Category Archives: Lago Puelo, Chubut (Patagonia)

On top of the world


Having accepted that Canadians are the only people wise enough to declare Boxing Day a statutory holiday, Sara and I awoke the day after Christmas fully prepared to put in our six hours’ work in the strawberry field. Thoughts of lazily sitting by a fire with good books were far from our mind.

This was probably a good thing.

Halfway through our morning, our French friends wandered over to us and said that there was not a lot of work to be done that week, and our hosts had given us permission to take off for a few days and explore the area. They asked if we’d like to join them on a hike up to one of the many mountain refugios nearby. They seemed to already have it very well-organized (keep in mind that Jean was a Boy Scout, and that Judi works as a shepherd in the French Alps), so we enthusiastically agreed.

We packed our bags full of food which they had already bought (two boxes of white wine seemed to me an odd thing to carry up a mountain, but hey, I guess some cultural stereotypes have to be respected!) and set out to El Refugio Motoco.

What followed was by far the most physically grueling experience of our lives. These two Manitoba kids were very unaccustomed to walking straight uphill at the best of times, let alone in +35°C weather, let alone for six hours straight. When we explained this to our dear French Alpine guides, who would bound up cliffs like mountain goats and look back at us with curious concern, they replied (very apologetically!) that they thought all Canadians lived in the mountains and did hikes like this everyday. Desolé, mes amis!

Sweet nectar of life: Our grueling trek was made immensely more refreshing by many stops to drink from the crystal-clear mountain streams

One of many precarious log bridge crossings:

8000-year old Alerce forests:


It wasn’t until the final kilometer of the trek, however, that we encountered the greatest obstacle of the journey: a herd of over a dozen wild cattle, forming a impenetrable wall across our path. This was Judi’s (the alpine shepherd) moment to shine, as he plucked himself a long branch of bamboo and plowed through the bovine barrier. Argentina is a camper’s paradise, with neither mosquitoes nor bears nor wolves to worry about… but they do have wild cows. :S


Dark was closing in on us as we finally arrived at el Refugio, a log cabin situated next to a burbling mountain stream. We were greeted by the log cabin’s sole inhabitant, a kind man named Luis who was surprisingly normal for someone who has spent the last four years living as a literal mountain hermit, as well as his massive dog, Loba (meaning ‘she-wolf’), and his two ridiculously fluffy kittens (the latter seems to be a theme of this trip, much to Sara’s endless joy). We talked with him for quite a bit, and as soon as he heard that Sara and I were married he disappeared back into his shack and emerged a moment later with a bottle of wine, “para tu luna de miel” he said. Apparently Argentine hospitality continues even at 1500m above sea level!

Jean and Judi got to work right away building a fire and a tent, both out of the bamboo that grew thick around us. We enjoyed a delicious supper of pasta, sardines, and, yes, white wine which was now even more in abundance, and fell asleep under the stars.



We awoke the next morning to Jean asking us if we wanted to go for a six-hour hike up the mountain. Déjà vu, I thought to myself, but he was serious. Apparently another six hours would take us to the summit. Sara and I looked at each other with a bemused “well, we’ve come this far” kind of look, and prepared for another trek.

Upwards we went, encountering sparkling beaches of red stone, precarious wooden footbridges spanning death-defying canyons and rapids (hum the Indy song to yourself here, because we did a lot of that!), thundering waterfalls, majestic lookouts, and huge patches of knee-deep snow, until finally we saw the pole which marked the summit.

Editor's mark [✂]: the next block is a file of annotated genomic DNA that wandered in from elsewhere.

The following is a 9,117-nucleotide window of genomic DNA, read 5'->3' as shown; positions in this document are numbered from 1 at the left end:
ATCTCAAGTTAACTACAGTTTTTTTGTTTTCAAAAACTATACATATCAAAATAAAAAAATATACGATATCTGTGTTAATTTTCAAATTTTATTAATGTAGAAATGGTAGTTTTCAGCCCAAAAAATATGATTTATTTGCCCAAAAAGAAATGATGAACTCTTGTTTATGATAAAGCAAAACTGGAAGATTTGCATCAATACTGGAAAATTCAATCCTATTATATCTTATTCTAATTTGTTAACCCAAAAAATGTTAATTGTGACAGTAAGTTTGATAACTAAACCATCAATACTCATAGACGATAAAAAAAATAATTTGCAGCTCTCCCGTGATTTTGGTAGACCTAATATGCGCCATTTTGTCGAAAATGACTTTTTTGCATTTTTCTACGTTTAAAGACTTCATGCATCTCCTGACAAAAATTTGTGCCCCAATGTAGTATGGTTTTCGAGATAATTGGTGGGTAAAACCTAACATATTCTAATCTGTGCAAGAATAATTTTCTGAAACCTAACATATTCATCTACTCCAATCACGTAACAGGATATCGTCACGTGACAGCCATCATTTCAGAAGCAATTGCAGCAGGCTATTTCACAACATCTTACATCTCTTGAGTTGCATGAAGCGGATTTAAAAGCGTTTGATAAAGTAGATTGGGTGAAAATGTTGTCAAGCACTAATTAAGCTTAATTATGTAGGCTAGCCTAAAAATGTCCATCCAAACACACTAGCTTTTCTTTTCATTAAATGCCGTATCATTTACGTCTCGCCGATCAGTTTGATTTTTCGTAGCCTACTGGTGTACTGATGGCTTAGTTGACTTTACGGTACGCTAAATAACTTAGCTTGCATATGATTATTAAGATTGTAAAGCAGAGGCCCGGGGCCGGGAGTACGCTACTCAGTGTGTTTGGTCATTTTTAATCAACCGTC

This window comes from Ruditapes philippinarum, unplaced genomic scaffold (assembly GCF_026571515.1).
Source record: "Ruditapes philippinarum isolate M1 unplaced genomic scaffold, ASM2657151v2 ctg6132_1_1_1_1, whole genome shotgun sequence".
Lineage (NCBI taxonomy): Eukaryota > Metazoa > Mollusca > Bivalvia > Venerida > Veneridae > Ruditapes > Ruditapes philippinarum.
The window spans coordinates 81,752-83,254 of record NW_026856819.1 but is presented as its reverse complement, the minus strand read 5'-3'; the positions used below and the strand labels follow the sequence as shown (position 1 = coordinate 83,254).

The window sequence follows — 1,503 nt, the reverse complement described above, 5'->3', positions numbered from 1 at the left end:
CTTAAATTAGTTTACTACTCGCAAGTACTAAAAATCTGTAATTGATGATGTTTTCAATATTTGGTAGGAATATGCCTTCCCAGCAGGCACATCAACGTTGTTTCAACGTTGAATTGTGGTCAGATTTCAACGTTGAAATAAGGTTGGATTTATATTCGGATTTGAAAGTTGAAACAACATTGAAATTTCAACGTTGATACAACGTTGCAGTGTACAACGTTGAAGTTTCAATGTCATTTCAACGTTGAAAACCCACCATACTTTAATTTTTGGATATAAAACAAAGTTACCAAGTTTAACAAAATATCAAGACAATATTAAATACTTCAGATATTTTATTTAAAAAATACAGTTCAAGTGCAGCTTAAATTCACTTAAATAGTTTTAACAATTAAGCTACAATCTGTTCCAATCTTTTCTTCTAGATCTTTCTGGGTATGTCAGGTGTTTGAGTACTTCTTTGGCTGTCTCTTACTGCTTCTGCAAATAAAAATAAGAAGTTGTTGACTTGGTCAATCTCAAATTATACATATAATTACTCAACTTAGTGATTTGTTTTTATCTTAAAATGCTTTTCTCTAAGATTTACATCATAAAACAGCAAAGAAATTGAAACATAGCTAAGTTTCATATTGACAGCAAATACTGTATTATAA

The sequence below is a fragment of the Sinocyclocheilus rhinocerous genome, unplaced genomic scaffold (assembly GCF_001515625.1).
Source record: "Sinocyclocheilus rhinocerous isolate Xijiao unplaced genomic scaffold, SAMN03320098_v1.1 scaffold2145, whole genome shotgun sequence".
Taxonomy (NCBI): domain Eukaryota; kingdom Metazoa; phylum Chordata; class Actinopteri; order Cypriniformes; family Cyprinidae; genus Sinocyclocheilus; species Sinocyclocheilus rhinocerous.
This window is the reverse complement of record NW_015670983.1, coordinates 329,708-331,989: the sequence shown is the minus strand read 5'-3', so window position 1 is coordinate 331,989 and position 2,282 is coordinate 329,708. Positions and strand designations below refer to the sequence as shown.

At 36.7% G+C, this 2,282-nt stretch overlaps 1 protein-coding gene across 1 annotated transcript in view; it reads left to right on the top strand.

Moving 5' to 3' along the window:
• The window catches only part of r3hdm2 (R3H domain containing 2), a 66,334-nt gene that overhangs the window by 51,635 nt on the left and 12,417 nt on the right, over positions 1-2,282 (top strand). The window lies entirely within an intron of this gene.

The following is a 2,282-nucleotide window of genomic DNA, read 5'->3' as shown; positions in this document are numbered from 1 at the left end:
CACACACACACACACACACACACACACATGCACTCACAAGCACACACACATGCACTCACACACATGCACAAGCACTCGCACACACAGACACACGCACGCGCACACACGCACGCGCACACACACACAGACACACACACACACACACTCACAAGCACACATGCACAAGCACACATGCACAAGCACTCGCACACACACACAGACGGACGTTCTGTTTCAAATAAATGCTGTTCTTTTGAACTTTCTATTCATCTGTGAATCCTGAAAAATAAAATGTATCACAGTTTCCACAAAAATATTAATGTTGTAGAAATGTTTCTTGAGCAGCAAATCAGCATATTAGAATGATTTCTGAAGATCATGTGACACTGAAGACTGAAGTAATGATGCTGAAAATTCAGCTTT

With renewed vigor, we scrambled up the scree slope until we reached it…only to find that it was only a ledge, with the mountain continuing mightily higher. We repeated this process two or three more times, until finally we crossed the mountain’s rocky spine and saw the opposite side drop down into a churning panorama of peaks and valleys. We had gotten so used to looking at the beautiful view behind us that seeing the world stretch on in all directions was dizzying. From our new vantage point, Jean told us, we were seeing over the border into Chile, and more mountains than we could possibly count. We ate some cookies and began the journey home.


100km of hiking and 2km of altitude in 3 days. Not our usual Boxing Day routine, but one we will never forget.


Granja #3: Strawberry fields forever…


Wow, it seems like we haven’t written in this blog since last year!

* Pause for all the Melnyk clan to laugh appreciatively *

Happy 2012 to you all! I don’t know how the northern hemisphere is faring, but down here, Josh & I are still married and doing very well, so if Winnipeg actually did get an Ikea, I will assume the world decided not to end after all. (For the confused of you, ask Josh one day about some of his favourite EA stories :P)

After leaving our farm full of nuevas experiencias (if you missed it, read about it here!), we were suddenly left without anywhere to go, because our illustrious “friends” (yes, of the lumberjack, strawberry and rainbow variety) completely disappeared. We took a week as a mini-holiday and stayed in various hostels and campgrounds around El Bolsón, meeting some incredibly interesting characters and trying to find a new farm to take us in.


Applying for university from our campground in Argentina… Just another normal day while traveling! 😛

We ended up receiving a cryptic but friendly reply from a WWOOF farm we had emailed awhile back: it said merely, “¿Tienen carpa, chicos?” (“Do you guys have a tent?) We got picked up the next day by Carlos and driven out to a strawberry farm near Lago Puelo, a small town about 30 km from El Bolsón. “¡Hay un montón de WWOOFers aquí!” Carlos said, laughing… And he wasn’t kidding. There was a veritable village of tents set up around an outdoor kitchen shelter and seven other WWOOFers sharing the space.

Our tent overlooking the strawberry fields (forever…)